Michael D. Ross: We have been working on this project for about 8 years. The Mt. Baker Station was planned when we started working on Stazione25, but even before it was built, we recognized the site’s value given its proximity to a future light rail station.  Getting each of the parcels [of land] under contract and then going through the entitlement process (MUPS and Contract Rezone) took a good deal of time. Originally, our plan was to simply get the entitlements and sell the property to a developer, but as the work progressed, we became enamored with the site and the project our team helped us design, including the branding. Robert Spitzer and I decided we would find a way to develop the project ourselves and went about picking a team that could help reach that goal.

JH: How has the Link Light Rail influenced Stazione25? 

MDR: We felt our branding needed to capitalize on the light rail station next door, since the first thing that attracted us to the property was its close proximity to the light rail. We studied how good development spots near transportation hubs are valued at a premium, and we recognized the economic opportunity of being adjacent to the light rail station. Rob and I intend to be long term holders, and we also recognized that the residents of Stazione25 will be able walk out the front door and travel on light rail to their place of employment throughout Seattle. Within years, they'll have even more access to other areas of north and south Seattle, Bellevue, Redmond, and much more. 

JH:  How did the process of developing your brand identity shape your vision for the project?  

MDR: Vice versa, actually! The process of developing the project informed the brand, especially with its proximity to the Mt. Baker Station. The diversity in the Mt. Baker Station area was already reflected in the ownership of the properties we acquired. It was background and the stories of the property owners that deeply inspired our brand identity, and it was remarkable to hear everything they had to share. We wanted our brand to latch onto a piece of that story.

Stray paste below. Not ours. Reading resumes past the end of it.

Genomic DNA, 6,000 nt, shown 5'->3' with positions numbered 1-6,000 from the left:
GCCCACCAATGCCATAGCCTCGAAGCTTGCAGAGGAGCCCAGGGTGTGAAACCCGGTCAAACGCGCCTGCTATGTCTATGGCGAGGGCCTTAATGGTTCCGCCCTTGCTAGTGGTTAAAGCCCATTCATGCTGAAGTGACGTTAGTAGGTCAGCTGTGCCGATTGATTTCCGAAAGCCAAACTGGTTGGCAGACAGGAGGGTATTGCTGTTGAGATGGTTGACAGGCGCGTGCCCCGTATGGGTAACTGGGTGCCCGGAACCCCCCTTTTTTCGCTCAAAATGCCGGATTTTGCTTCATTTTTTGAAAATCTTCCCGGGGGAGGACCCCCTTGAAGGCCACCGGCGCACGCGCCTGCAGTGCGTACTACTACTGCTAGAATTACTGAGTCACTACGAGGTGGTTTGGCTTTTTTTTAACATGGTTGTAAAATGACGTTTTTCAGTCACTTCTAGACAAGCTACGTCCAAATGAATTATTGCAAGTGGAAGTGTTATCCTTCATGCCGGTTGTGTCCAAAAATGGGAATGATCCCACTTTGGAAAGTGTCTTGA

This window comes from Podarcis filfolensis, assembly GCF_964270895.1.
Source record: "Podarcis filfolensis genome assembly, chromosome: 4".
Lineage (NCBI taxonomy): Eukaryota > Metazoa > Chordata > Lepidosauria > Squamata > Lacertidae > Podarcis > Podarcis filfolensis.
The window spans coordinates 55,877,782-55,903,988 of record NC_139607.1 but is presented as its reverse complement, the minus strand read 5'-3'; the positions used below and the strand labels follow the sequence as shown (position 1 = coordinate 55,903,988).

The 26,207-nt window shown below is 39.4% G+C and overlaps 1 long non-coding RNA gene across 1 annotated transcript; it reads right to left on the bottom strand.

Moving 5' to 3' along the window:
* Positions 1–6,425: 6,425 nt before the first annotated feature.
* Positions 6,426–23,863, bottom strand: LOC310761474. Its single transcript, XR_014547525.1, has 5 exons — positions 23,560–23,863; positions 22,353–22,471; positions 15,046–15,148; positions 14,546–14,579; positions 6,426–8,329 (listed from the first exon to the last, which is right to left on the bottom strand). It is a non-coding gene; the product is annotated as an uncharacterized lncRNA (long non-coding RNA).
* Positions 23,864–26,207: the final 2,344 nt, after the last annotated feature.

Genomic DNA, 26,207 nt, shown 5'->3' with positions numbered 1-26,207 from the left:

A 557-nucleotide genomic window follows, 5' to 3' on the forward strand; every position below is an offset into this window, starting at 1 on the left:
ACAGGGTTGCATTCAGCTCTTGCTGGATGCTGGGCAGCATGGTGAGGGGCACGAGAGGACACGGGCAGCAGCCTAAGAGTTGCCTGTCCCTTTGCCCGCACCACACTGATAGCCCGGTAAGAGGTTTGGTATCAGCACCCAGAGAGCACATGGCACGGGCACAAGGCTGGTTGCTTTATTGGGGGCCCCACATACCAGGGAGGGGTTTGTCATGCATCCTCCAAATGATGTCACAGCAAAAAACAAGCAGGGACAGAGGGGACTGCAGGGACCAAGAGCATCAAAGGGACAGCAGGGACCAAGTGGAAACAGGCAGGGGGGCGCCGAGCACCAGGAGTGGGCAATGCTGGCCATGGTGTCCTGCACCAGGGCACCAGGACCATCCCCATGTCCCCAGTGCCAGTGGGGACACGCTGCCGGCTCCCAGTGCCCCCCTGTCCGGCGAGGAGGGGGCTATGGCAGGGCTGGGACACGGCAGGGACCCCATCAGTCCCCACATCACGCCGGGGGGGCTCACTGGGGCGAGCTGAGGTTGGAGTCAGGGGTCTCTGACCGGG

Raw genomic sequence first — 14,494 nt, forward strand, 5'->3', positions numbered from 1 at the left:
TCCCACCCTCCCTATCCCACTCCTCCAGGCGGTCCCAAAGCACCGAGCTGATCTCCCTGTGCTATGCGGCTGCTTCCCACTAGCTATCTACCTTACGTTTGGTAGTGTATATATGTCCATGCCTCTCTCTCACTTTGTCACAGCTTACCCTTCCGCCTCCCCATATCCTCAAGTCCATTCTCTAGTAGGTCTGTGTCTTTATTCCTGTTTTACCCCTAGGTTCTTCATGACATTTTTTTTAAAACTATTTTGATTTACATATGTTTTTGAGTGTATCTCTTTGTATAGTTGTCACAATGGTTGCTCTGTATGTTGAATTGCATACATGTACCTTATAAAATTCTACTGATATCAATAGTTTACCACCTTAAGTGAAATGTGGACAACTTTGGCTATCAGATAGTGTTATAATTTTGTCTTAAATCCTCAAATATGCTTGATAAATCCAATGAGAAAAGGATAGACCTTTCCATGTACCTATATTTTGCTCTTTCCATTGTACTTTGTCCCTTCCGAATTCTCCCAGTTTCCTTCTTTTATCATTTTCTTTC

JH:  How does the brand identity behind Stazione25 celebrate the diversity and community of the neighborhood?  

MDR: Several of our sellers were descendants of the original Italian American families that settled in the Rainier Valley. That Italian heritage is still pretty clearly reflected in some of the notable retailers and businesses in the Rainier Valley. We paired that heritage with the proximity to the rail line in developing the Stazione25 brand. Incidentally, my father’s family (Jewish immigrants from Belarus) also settled in the Rainier Valley after leaving Minot, North Dakota, so I feel a connection to this area. All of this diversity can be seen in our branding, combining an industrial style with a contemporary feel.

JH: What are your thoughts on the changing dynamics of the Mt. Baker / Rainier Beach neighborhood? 

MDR: We hope that we are enhancing the neighborhood, not changing it. Our project, while market rate, is intended to serve the work force. We hope it will help to activate the neighborhood by attracting tenants who thrive in a multicultural area and who will attract businesses to serve their needs.

Written by Julia Hess